Director: Matt Reeves
Cast: Robert Pattinson, Zoë Kravitz, Paul Dano, Jeffrey Wright, John Turturro, Peter Sarsgaard, Jayme Lawson, Andy Serkis, Colin Farrell
Runtime: 2 hrs 56 mins
Rating: PG13 (Some Violence and Drug References)
Released By: Warner Bros
Opening Day: 3 March 2022
Synopsis: Two years of stalking the streets as the Batman (Robert Pattinson), striking fear into the hearts of criminals, has led Bruce Wayne deep into the shadows of Gotham City. With only a few trusted allies—Alfred Pennyworth (Andy Serkis), Lt. James Gordon (Jeffrey Wright)—amongst the city’s corrupt network of officials and high-profile figures, the lone vigilante has established himself as the sole embodiment of vengeance amongst his fellow citizens.
How do you reinvent Batman after Christopher Nolan’s ‘The Dark Knight’ trilogy? To Matt Reeves, the answer is to return to the character’s reputation in the comics as the ‘world’s greatest detective’. And indeed, over the course of a preternaturally gripping three hours, ‘The Batman’ sees our titular caped crusader play detective as a serial killer terrorises Gotham City by murdering some of its most prominent officials, including its mayor, police commissioner and district attorney.
The opening scene both sets the tone and comes as fair warning for what is to come – whilst this is rated PG-13, the murders are brutal and shocking. The mayor is pummelled to death with an unidentified, clawlike object, with his thumb cut off while still alive as one of the twisted puzzles that the killer intends for Batman. That Batman is involved in the investigation is no coincidence, given how the killer had left a card at the scene addressed “To the Batman”, along with elaborate cyphers that reveal his motive as well as his seething rage.
Only in his second year of donning the cape, Batman (Robert Pattinson) remains yet oblivious to the extent of corruption within Gotham’s elites, not least because his family (we’re talking about the Wayne family) is among them. The trail of clues deliberately left in the wake of the mayor’s murder will lead Batman to discover how, despite his family image, he had been a regular patron of a sleazy rich boys’ club whose proprietor is Oswald Cobblepot, otherwise known as The Penguin (Colin Farrell).
Not surprisingly, the ensuing murders will further tear open the conspiracy among the Gotham City government and its seedy underbelly. In particular, the latter is masterminded by the suave, menacing mob boss Carmine Falcone (John Turturro), who in one of the few scenes that Bruce Wayne appears as his own self, is reminded by Falcone himself that there is history between them. Suffice to say that the later events will lead to some personal revelations that, as the trailer hinted, even the faithful Alfred (Andy Serkis) had kept hidden from him.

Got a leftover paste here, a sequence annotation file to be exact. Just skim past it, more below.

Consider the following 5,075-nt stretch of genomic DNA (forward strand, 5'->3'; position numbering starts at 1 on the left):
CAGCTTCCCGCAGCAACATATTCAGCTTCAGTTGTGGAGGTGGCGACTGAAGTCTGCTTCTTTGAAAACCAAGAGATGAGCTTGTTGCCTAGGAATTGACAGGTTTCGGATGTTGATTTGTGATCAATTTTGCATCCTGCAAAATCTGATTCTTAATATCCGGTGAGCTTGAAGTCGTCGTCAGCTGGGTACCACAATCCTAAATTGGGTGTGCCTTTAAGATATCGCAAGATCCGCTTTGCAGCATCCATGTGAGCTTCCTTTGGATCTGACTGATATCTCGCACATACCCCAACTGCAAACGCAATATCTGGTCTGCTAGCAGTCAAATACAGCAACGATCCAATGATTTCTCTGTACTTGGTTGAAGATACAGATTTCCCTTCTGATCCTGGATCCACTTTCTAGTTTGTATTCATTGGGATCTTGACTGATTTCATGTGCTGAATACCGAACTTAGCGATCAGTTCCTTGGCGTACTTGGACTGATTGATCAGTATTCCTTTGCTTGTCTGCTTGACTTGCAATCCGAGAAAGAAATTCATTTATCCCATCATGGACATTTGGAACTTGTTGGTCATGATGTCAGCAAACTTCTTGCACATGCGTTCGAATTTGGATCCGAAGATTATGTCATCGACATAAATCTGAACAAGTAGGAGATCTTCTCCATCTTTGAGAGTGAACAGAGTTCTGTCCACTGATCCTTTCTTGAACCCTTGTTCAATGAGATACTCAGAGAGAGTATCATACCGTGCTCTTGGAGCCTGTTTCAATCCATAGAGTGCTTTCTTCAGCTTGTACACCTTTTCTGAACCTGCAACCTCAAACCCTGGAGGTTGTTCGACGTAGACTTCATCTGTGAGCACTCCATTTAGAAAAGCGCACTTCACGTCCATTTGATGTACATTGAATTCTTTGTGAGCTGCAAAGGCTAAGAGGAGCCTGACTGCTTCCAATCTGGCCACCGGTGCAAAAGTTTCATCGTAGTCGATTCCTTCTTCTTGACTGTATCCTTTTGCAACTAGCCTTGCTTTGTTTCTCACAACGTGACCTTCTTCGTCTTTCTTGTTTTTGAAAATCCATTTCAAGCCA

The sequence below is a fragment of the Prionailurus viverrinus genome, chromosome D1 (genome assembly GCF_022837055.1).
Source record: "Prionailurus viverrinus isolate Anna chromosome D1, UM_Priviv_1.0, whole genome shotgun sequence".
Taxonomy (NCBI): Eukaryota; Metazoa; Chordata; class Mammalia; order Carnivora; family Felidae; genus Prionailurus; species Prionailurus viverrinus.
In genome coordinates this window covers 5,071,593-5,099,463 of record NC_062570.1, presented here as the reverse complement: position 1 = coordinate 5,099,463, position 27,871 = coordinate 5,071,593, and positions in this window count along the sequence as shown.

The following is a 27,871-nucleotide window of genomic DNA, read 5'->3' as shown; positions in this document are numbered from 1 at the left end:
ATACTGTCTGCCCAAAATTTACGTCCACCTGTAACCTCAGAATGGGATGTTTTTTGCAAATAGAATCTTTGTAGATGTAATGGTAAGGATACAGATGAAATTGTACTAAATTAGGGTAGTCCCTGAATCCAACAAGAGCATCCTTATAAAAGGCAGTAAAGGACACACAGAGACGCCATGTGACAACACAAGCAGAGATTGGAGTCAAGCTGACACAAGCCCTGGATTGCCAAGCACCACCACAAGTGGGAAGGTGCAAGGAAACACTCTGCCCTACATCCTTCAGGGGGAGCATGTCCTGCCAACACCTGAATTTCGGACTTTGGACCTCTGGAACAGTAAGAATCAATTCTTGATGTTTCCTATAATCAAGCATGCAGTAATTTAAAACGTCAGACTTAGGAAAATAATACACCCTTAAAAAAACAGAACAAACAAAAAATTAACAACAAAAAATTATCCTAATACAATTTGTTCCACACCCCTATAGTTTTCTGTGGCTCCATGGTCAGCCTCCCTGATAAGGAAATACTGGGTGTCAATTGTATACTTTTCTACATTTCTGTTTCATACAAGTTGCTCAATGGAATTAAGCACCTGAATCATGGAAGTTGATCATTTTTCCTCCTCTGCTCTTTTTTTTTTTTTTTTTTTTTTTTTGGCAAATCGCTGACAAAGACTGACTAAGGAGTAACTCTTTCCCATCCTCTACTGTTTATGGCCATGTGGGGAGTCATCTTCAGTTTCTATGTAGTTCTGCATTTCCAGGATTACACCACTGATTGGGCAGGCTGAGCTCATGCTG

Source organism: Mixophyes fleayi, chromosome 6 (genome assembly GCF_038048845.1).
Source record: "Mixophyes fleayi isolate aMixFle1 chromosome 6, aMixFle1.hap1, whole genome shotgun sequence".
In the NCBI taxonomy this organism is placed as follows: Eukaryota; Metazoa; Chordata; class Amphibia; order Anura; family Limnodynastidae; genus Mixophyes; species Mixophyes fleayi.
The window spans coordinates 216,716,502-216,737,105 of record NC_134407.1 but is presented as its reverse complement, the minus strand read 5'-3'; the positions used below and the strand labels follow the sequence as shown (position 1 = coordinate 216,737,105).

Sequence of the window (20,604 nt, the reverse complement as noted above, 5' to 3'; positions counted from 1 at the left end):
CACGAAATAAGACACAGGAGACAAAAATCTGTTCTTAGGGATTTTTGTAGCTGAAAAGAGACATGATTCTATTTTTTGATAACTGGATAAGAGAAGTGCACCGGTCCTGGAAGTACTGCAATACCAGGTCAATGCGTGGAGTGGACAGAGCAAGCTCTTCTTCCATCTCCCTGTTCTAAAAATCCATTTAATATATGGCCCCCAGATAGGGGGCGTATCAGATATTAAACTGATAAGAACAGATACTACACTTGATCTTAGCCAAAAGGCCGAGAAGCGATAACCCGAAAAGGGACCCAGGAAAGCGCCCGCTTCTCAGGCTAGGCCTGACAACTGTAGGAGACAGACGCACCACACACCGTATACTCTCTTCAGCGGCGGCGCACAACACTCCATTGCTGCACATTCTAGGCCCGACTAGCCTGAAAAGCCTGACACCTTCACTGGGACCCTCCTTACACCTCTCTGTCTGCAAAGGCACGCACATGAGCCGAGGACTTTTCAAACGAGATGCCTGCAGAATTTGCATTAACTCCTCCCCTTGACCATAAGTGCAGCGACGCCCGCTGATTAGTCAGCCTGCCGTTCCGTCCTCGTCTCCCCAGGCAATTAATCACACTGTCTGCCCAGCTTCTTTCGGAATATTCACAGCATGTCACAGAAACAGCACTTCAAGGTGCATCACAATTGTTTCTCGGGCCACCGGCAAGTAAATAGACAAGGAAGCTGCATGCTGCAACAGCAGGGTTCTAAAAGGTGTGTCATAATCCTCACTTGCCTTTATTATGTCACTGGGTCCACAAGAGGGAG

Reeves, who co-wrote the movie with ‘The Town’s’ scribe Peter Craig, plots a sprawling and twisty noir detective story that had us gripped to our seats for the entire duration. There is not a boring or wasted moment here; every single scene and minute has its purpose either towards the larger plot or to shed light on the choices and motivations of the characters within – and besides those already mentioned above, the notable others include Selina Kyle aka Catwoman (Zoe Kravitz), whose paths, agendas and feelings will cross with that of Batman, and Lt James Gordon (Jeffrey Wright), Batman’s ally in the police department.
Only in the last third does Reeves nudge the confrontation between Batman and the Riddler (Paul Dano) – on one hand, Bruce’s family legacy finds him unwittingly being targeted to repay “the sins of the father”; on the other, the Riddler more explicitly proclaims Batman not his nemesis but his partner, executing what the bespectacled terrorist could not do without the suit, gadgets or muscle. The one-on-one between them is a genuinely thrilling standout scene that will send chills down your spine, not least because of Dano’s demented embodiment of the villain.
Knowing better than to try to top Nolan’s command over spectacular set-pieces, Reeves eschews such blockbuster tendencies, save for a pulsating Batmobile sequence; instead, ‘The Batman’ unfolds as part-procedural, part-mob drama, and part-superhero action. Even so, Reeves sustains a tense and enthralling mood throughout, carefully balancing between gritty realism and heightened pulp. That it remains compelling and atmospheric throughout is also credit to the ace low-light photography by Grieg Fraser, the vivid production design by James Chinlund, and a pitch-perfect score by Michael Giacchino (easily one of his very best).
We liked how ‘The Batman’ is an origin story without explicitly being one, with our titular hero examining the very nature of his existence and mission without having to start right from the beginning. We liked how ‘The Batman’ is structured like an intricate puzzle, taking its time to methodically and meticulously stitch together its parts into a labyrinth but marvellous whole. And most of all, we loved how ‘The Batman’ is grim and dark but yet different from the classic Nolan trilogy. We dare say this is a Batman you’ve never seen before, and one definitely worth seeing on the big screen – in fact, we’d even go as far to say this will be one of the very best movies of the year.
(Part-procedural, part-mob drama, and part-superhero action, 'The Batman' is brilliant, compelling and tense from start to finish)
Review by Gabriel Chong